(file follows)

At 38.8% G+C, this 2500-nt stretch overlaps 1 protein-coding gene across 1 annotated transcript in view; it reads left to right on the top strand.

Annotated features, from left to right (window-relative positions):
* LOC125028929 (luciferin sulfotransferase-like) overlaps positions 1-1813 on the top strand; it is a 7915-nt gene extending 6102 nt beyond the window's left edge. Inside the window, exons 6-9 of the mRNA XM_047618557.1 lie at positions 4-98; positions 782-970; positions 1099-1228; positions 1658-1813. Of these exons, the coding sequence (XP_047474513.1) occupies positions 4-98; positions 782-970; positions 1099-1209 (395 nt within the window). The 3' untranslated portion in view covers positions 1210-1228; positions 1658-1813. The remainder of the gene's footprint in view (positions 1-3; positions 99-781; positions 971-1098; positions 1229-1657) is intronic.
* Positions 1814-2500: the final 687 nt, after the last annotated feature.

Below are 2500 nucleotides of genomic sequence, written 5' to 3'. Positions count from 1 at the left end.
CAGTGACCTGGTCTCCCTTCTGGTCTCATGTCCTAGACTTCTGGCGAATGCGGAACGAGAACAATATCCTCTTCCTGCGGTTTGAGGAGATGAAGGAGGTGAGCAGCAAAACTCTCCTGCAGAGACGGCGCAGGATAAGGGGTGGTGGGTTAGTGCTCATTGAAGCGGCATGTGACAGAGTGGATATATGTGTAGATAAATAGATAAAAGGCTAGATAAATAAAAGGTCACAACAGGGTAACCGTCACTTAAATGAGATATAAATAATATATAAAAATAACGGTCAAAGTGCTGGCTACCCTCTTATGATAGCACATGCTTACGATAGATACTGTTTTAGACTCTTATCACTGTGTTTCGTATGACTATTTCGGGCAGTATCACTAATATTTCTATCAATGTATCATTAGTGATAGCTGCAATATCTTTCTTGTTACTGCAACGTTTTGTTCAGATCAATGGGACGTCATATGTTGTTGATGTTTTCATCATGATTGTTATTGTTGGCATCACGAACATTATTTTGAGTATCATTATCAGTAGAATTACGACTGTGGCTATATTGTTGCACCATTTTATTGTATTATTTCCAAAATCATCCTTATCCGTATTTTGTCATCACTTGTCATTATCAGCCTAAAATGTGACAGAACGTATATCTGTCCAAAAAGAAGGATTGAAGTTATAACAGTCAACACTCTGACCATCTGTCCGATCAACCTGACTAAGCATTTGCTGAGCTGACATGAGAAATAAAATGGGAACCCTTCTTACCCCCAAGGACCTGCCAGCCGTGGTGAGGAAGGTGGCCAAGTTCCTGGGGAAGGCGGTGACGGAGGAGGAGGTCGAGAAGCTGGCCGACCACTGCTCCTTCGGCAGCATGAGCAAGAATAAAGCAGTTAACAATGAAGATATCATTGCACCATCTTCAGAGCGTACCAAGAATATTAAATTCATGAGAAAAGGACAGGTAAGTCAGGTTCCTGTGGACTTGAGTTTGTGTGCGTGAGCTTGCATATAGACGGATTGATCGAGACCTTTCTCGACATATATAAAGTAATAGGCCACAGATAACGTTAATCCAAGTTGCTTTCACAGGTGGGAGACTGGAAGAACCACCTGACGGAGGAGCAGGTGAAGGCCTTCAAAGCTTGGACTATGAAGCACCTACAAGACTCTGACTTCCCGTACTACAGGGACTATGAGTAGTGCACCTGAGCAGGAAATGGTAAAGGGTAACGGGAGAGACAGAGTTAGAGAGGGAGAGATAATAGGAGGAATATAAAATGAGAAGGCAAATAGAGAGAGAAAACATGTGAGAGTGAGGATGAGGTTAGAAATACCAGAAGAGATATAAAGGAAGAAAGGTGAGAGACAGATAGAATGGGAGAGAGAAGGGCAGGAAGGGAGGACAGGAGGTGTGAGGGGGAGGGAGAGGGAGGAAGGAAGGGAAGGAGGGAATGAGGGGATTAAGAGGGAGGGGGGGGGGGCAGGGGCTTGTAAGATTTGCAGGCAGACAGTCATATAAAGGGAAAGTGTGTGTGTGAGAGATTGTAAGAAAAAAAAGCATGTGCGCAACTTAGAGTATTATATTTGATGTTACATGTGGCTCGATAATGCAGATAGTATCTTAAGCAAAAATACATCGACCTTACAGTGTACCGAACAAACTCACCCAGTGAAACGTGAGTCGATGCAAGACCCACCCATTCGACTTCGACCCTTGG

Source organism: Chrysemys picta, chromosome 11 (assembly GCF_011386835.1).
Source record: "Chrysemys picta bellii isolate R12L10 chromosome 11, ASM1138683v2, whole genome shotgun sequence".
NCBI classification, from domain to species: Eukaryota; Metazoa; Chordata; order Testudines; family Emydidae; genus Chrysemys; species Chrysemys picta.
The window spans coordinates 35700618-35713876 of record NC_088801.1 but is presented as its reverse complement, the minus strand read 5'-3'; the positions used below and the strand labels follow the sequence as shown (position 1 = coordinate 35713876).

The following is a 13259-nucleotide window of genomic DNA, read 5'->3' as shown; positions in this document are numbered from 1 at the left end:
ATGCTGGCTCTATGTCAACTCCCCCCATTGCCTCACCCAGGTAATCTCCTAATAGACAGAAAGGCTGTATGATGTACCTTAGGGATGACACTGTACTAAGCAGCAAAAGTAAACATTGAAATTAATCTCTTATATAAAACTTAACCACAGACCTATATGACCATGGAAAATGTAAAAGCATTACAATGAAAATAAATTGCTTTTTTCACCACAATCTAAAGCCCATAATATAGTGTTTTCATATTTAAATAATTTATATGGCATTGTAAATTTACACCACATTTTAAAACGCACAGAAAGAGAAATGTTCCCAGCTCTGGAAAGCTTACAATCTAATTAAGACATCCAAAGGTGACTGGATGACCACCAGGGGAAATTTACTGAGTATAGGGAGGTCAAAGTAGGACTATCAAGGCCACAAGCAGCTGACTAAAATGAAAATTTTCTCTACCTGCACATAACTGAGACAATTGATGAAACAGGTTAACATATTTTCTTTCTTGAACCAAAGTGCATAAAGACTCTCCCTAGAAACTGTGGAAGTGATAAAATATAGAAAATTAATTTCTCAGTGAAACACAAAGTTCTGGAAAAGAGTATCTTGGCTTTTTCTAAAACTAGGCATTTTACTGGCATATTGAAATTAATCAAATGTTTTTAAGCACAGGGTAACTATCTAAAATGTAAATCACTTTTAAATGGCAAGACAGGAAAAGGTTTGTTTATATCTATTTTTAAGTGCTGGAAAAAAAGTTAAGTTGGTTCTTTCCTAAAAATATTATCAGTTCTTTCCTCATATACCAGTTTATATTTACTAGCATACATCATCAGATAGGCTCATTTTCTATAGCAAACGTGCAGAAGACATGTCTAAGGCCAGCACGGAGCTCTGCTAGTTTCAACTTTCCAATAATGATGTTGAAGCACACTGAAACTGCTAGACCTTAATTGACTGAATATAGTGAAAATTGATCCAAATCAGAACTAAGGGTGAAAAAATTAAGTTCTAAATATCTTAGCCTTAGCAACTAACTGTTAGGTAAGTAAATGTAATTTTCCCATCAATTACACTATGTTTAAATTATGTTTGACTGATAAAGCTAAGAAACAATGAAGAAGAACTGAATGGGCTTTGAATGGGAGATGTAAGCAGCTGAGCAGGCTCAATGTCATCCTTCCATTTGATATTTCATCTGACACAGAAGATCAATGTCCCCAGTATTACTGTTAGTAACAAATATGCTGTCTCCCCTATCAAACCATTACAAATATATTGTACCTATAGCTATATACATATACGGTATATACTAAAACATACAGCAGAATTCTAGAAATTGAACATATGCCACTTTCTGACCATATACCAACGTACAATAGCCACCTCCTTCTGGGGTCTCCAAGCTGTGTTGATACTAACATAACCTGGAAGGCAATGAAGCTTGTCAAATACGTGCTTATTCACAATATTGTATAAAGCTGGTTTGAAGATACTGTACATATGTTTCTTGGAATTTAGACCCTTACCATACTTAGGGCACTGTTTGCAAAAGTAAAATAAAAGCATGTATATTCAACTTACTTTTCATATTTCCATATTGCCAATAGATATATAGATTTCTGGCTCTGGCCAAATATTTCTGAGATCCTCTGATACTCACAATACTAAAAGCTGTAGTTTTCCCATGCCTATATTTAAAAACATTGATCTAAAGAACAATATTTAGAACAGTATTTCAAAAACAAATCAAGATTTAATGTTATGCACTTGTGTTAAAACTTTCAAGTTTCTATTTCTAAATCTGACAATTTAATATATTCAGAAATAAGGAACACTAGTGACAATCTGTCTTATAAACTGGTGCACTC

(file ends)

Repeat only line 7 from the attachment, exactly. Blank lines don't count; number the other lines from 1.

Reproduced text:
Source organism: Chrysemys picta, chromosome 11 (assembly GCF_011386835.1).